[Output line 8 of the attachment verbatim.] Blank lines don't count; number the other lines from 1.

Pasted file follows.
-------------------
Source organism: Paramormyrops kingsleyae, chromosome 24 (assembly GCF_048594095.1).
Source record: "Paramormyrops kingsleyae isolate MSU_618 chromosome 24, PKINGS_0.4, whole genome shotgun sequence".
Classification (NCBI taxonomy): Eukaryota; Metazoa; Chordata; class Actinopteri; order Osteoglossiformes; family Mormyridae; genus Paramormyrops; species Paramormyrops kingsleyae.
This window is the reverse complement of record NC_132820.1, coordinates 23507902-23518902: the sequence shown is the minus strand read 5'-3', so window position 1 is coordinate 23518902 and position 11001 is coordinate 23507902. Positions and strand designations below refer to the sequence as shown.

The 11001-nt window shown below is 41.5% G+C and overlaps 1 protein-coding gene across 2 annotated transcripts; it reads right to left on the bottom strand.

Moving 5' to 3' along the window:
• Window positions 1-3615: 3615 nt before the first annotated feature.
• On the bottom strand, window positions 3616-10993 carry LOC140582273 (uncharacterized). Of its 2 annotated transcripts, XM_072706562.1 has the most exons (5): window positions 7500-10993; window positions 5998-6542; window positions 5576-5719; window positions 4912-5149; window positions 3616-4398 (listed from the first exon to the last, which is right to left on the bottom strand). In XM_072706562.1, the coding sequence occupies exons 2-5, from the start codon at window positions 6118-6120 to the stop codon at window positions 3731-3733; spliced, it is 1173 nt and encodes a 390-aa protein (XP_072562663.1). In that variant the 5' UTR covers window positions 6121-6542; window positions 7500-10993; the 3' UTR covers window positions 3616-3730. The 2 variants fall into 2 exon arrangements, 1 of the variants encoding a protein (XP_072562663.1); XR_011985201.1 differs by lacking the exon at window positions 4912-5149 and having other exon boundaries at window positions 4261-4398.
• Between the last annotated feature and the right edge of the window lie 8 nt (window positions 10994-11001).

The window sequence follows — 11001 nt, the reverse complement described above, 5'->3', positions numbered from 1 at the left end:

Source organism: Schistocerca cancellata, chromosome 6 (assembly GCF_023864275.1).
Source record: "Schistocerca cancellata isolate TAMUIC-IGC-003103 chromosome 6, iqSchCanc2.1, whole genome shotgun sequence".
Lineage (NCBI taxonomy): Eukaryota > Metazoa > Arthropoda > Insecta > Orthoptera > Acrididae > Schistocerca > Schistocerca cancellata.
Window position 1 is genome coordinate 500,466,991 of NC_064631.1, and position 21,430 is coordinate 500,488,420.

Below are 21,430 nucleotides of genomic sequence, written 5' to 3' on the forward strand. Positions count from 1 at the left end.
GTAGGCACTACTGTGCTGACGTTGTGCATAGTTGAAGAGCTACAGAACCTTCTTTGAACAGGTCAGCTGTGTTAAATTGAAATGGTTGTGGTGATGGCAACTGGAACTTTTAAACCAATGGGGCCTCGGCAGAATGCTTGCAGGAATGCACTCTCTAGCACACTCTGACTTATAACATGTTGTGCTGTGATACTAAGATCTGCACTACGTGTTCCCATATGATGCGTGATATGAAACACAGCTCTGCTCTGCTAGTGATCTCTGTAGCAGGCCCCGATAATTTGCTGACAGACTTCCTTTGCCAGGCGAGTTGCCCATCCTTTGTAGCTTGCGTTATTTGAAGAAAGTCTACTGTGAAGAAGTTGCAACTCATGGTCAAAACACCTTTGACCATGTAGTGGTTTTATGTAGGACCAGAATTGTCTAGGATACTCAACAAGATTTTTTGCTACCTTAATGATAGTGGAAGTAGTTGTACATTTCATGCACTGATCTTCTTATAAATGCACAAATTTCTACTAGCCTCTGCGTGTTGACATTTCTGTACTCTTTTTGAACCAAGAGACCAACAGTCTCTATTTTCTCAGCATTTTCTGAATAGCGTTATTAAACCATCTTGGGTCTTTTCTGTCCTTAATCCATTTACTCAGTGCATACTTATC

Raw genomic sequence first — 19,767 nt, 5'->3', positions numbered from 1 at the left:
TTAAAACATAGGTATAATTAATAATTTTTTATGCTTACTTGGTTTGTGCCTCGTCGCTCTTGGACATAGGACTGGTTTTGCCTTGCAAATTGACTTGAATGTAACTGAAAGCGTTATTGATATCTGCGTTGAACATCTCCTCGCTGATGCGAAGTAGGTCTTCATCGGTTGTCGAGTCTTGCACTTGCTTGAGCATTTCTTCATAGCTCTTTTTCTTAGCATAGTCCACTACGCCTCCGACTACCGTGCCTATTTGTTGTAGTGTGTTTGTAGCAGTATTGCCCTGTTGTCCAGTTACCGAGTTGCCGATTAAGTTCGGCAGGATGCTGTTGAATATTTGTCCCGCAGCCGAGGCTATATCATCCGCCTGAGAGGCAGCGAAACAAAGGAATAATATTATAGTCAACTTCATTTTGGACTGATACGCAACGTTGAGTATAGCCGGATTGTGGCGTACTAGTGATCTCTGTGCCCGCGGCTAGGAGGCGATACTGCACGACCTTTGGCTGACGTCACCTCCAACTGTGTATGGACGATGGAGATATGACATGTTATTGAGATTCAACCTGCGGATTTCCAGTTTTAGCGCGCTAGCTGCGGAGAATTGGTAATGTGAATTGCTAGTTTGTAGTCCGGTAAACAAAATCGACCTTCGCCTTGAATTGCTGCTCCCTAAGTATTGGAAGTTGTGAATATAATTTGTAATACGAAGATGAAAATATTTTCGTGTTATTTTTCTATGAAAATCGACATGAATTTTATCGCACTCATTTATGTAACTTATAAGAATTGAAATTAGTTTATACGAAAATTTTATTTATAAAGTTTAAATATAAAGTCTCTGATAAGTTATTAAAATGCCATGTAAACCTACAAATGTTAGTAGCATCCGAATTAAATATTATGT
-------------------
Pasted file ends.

• On the bottom strand, window positions 3616-10993 carry LOC140582273 (uncharacterized). Of its 2 annotated transcripts, XM_072706562.1 has the most exons (5): window positions 7500-10993; window positions 5998-6542; window positions 5576-5719; window positions 4912-5149; window positions 3616-4398 (listed from the first exon to the last, which is right to left on the bottom strand). In XM_072706562.1, the coding sequence occupies exons 2-5, from the start codon at window positions 6118-6120 to the stop codon at window positions 3731-3733; spliced, it is 1173 nt and encodes a 390-aa protein (XP_072562663.1). In that variant the 5' UTR covers window positions 6121-6542; window positions 7500-10993; the 3' UTR covers window positions 3616-3730. The 2 variants fall into 2 exon arrangements, 1 of the variants encoding a protein (XP_072562663.1); XR_011985201.1 differs by lacking the exon at window positions 4912-5149 and having other exon boundaries at window positions 4261-4398.